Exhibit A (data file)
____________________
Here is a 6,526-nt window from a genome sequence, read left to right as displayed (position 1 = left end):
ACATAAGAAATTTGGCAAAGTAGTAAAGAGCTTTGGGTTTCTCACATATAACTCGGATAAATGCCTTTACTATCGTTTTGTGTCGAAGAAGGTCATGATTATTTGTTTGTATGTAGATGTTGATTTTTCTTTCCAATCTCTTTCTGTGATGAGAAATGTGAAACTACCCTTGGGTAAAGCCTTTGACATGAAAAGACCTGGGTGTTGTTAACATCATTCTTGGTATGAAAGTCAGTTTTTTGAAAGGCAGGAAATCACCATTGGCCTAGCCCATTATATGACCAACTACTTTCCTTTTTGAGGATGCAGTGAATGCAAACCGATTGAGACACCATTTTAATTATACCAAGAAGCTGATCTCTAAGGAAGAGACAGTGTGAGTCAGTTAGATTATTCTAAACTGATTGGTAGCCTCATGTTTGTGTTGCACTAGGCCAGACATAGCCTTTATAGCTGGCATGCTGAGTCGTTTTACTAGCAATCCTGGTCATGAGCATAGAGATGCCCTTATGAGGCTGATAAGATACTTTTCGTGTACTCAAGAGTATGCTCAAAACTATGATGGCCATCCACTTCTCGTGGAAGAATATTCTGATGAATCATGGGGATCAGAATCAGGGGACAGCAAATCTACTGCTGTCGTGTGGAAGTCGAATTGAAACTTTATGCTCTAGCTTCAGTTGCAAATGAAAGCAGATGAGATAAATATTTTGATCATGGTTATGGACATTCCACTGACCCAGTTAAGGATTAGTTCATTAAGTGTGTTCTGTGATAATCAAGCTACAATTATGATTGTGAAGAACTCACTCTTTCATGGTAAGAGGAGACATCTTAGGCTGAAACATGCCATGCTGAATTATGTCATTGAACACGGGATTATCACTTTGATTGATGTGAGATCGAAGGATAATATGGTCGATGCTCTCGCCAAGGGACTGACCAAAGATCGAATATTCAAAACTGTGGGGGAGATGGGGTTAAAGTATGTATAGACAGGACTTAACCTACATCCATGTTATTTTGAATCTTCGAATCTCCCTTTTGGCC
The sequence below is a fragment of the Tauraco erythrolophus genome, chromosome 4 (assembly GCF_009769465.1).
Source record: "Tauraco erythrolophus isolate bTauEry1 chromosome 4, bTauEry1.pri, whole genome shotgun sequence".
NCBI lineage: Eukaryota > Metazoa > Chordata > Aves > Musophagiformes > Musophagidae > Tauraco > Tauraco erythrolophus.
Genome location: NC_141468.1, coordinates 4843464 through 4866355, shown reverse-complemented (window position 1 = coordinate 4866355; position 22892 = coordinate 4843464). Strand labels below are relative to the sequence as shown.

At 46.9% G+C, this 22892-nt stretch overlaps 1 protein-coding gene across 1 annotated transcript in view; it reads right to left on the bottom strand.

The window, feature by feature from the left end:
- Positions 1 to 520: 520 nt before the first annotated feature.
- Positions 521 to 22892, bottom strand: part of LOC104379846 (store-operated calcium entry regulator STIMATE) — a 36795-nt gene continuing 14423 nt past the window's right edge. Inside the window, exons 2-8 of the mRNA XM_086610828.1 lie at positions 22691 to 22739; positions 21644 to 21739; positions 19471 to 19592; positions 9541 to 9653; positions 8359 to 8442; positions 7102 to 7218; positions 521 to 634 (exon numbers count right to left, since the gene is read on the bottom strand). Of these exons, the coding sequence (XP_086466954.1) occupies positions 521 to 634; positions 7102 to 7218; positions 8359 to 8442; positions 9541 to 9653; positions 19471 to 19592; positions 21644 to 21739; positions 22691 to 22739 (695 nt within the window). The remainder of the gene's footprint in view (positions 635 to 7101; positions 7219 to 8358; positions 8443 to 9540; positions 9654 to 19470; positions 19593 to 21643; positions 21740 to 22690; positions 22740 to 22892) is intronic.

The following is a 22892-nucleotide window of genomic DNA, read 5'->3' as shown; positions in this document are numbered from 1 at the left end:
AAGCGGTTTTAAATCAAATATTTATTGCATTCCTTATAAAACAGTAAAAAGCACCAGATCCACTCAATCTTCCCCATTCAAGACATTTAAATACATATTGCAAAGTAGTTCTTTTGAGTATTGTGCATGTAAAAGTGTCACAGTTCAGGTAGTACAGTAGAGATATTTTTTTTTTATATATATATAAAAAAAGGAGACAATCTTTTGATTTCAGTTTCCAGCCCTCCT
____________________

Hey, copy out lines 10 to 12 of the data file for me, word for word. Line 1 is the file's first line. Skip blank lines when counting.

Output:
- Positions 521 to 22892, bottom strand: part of LOC104379846 (store-operated calcium entry regulator STIMATE) — a 36795-nt gene continuing 14423 nt past the window's right edge. Inside the window, exons 2-8 of the mRNA XM_086610828.1 lie at positions 22691 to 22739; positions 21644 to 21739; positions 19471 to 19592; positions 9541 to 9653; positions 8359 to 8442; positions 7102 to 7218; positions 521 to 634 (exon numbers count right to left, since the gene is read on the bottom strand). Of these exons, the coding sequence (XP_086466954.1) occupies positions 521 to 634; positions 7102 to 7218; positions 8359 to 8442; positions 9541 to 9653; positions 19471 to 19592; positions 21644 to 21739; positions 22691 to 22739 (695 nt within the window). The remainder of the gene's footprint in view (positions 635 to 7101; positions 7219 to 8358; positions 8443 to 9540; positions 9654 to 19470; positions 19593 to 21643; positions 21740 to 22690; positions 22740 to 22892) is intronic.

The following is a 22892-nucleotide window of genomic DNA, read 5'->3' as shown; positions in this document are numbered from 1 at the left end:
AAGCGGTTTTAAATCAAATATTTATTGCATTCCTTATAAAACAGTAAAAAGCACCAGATCCACTCAATCTTCCCCATTCAAGACATTTAAATACATATTGCAAAGTAGTTCTTTTGAGTATTGTGCATGTAAAAGTGTCACAGTTCAGGTAGTACAGTAGAGATATTTTTTTTTTATATATATATAAAAAAAGGAGACAATCTTTTGATTTCAGTTTCCAGCCCTCCT